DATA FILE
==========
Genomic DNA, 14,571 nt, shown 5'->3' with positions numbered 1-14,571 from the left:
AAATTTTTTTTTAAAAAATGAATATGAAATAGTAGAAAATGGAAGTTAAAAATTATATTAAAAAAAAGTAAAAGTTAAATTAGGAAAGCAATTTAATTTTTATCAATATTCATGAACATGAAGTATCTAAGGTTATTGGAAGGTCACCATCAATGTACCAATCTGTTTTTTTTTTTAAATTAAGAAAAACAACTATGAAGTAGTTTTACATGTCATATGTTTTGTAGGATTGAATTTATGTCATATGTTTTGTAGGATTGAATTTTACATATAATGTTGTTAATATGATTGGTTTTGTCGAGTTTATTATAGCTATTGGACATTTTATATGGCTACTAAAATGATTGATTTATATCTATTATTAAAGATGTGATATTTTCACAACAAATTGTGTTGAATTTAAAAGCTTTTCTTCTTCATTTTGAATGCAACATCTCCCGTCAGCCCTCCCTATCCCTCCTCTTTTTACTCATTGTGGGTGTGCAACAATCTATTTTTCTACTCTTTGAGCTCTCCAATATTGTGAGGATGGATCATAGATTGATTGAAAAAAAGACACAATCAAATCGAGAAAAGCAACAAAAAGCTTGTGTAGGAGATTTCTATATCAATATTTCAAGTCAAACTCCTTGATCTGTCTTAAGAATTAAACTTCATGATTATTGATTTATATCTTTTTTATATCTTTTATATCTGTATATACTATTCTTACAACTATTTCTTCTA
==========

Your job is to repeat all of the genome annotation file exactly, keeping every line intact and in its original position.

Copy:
Genomic DNA, 14,571 nt, shown 5'->3' with positions numbered 1-14,571 from the left:
AAATTTTTTTTTAAAAAATGAATATGAAATAGTAGAAAATGGAAGTTAAAAATTATATTAAAAAAAAGTAAAAGTTAAATTAGGAAAGCAATTTAATTTTTATCAATATTCATGAACATGAAGTATCTAAGGTTATTGGAAGGTCACCATCAATGTACCAATCTGTTTTTTTTTTTAAATTAAGAAAAACAACTATGAAGTAGTTTTACATGTCATATGTTTTGTAGGATTGAATTTATGTCATATGTTTTGTAGGATTGAATTTTACATATAATGTTGTTAATATGATTGGTTTTGTCGAGTTTATTATAGCTATTGGACATTTTATATGGCTACTAAAATGATTGATTTATATCTATTATTAAAGATGTGATATTTTCACAACAAATTGTGTTGAATTTAAAAGCTTTTCTTCTTCATTTTGAATGCAACATCTCCCGTCAGCCCTCCCTATCCCTCCTCTTTTTACTCATTGTGGGTGTGCAACAATCTATTTTTCTACTCTTTGAGCTCTCCAATATTGTGAGGATGGATCATAGATTGATTGAAAAAAAGACACAATCAAATCGAGAAAAGCAACAAAAAGCTTGTGTAGGAGATTTCTATATCAATATTTCAAGTCAAACTCCTTGATCTGTCTTAAGAATTAAACTTCATGATTATTGATTTATATCTTTTTTATATCTTTTATATCTGTATATACTATTCTTACAACTATTTCTTCTA